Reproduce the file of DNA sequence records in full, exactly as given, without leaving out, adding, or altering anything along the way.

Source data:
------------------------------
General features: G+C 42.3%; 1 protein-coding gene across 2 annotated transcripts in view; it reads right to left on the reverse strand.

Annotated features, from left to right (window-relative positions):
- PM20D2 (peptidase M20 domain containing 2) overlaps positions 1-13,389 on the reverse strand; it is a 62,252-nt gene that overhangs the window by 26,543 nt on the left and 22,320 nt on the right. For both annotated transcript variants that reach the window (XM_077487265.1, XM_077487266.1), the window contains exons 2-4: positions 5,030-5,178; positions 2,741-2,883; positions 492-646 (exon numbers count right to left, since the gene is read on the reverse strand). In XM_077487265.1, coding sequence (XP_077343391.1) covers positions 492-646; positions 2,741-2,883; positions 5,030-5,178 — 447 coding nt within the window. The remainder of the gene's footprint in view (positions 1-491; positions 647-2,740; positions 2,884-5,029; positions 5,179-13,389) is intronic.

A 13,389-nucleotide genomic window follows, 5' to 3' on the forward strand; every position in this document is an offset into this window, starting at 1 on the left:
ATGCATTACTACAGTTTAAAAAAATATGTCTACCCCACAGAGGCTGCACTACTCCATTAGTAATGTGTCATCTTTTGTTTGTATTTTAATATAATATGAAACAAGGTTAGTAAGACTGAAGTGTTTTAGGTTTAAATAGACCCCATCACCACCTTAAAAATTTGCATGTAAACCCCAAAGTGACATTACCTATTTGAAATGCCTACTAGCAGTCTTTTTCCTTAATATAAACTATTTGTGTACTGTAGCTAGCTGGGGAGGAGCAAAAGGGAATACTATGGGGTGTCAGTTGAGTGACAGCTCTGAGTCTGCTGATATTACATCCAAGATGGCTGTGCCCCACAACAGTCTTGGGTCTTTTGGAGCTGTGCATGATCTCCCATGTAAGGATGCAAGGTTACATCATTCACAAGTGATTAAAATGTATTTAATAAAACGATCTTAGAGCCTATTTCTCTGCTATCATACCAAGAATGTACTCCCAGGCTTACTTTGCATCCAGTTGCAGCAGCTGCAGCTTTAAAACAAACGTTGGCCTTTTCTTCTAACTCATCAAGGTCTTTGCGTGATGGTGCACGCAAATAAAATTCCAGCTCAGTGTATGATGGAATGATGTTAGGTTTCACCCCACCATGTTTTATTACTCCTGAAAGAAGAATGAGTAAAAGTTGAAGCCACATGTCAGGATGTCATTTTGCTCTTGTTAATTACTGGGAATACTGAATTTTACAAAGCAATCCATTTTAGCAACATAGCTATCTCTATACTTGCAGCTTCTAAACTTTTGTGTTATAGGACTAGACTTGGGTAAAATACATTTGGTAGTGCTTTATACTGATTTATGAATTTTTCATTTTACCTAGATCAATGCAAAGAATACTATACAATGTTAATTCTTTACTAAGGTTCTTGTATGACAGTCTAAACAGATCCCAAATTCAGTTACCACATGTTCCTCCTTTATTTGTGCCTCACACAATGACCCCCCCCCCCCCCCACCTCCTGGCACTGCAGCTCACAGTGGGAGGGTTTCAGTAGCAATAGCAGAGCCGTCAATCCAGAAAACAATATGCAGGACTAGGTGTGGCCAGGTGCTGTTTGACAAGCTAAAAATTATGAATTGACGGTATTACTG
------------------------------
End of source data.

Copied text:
General features: G+C 42.3%; 1 protein-coding gene across 2 annotated transcripts in view; it reads right to left on the reverse strand.

Annotated features, from left to right (window-relative positions):
- PM20D2 (peptidase M20 domain containing 2) overlaps positions 1-13,389 on the reverse strand; it is a 62,252-nt gene that overhangs the window by 26,543 nt on the left and 22,320 nt on the right. For both annotated transcript variants that reach the window (XM_077487265.1, XM_077487266.1), the window contains exons 2-4: positions 5,030-5,178; positions 2,741-2,883; positions 492-646 (exon numbers count right to left, since the gene is read on the reverse strand). In XM_077487265.1, coding sequence (XP_077343391.1) covers positions 492-646; positions 2,741-2,883; positions 5,030-5,178 — 447 coding nt within the window. The remainder of the gene's footprint in view (positions 1-491; positions 647-2,740; positions 2,884-5,029; positions 5,179-13,389) is intronic.

A 13,389-nucleotide genomic window follows, 5' to 3' on the forward strand; every position in this document is an offset into this window, starting at 1 on the left:
ATGCATTACTACAGTTTAAAAAAATATGTCTACCCCACAGAGGCTGCACTACTCCATTAGTAATGTGTCATCTTTTGTTTGTATTTTAATATAATATGAAACAAGGTTAGTAAGACTGAAGTGTTTTAGGTTTAAATAGACCCCATCACCACCTTAAAAATTTGCATGTAAACCCCAAAGTGACATTACCTATTTGAAATGCCTACTAGCAGTCTTTTTCCTTAATATAAACTATTTGTGTACTGTAGCTAGCTGGGGAGGAGCAAAAGGGAATACTATGGGGTGTCAGTTGAGTGACAGCTCTGAGTCTGCTGATATTACATCCAAGATGGCTGTGCCCCACAACAGTCTTGGGTCTTTTGGAGCTGTGCATGATCTCCCATGTAAGGATGCAAGGTTACATCATTCACAAGTGATTAAAATGTATTTAATAAAACGATCTTAGAGCCTATTTCTCTGCTATCATACCAAGAATGTACTCCCAGGCTTACTTTGCATCCAGTTGCAGCAGCTGCAGCTTTAAAACAAACGTTGGCCTTTTCTTCTAACTCATCAAGGTCTTTGCGTGATGGTGCACGCAAATAAAATTCCAGCTCAGTGTATGATGGAATGATGTTAGGTTTCACCCCACCATGTTTTATTACTCCTGAAAGAAGAATGAGTAAAAGTTGAAGCCACATGTCAGGATGTCATTTTGCTCTTGTTAATTACTGGGAATACTGAATTTTACAAAGCAATCCATTTTAGCAACATAGCTATCTCTATACTTGCAGCTTCTAAACTTTTGTGTTATAGGACTAGACTTGGGTAAAATACATTTGGTAGTGCTTTATACTGATTTATGAATTTTTCATTTTACCTAGATCAATGCAAAGAATACTATACAATGTTAATTCTTTACTAAGGTTCTTGTATGACAGTCTAAACAGATCCCAAATTCAGTTACCACATGTTCCTCCTTTATTTGTGCCTCACACAATGACCCCCCCCCCCCCCCACCTCCTGGCACTGCAGCTCACAGTGGGAGGGTTTCAGTAGCAATAGCAGAGCCGTCAATCCAGAAAACAATATGCAGGACTAGGTGTGGCCAGGTGCTGTTTGACAAGCTAAAAATTATGAATTGACGGTATTACTG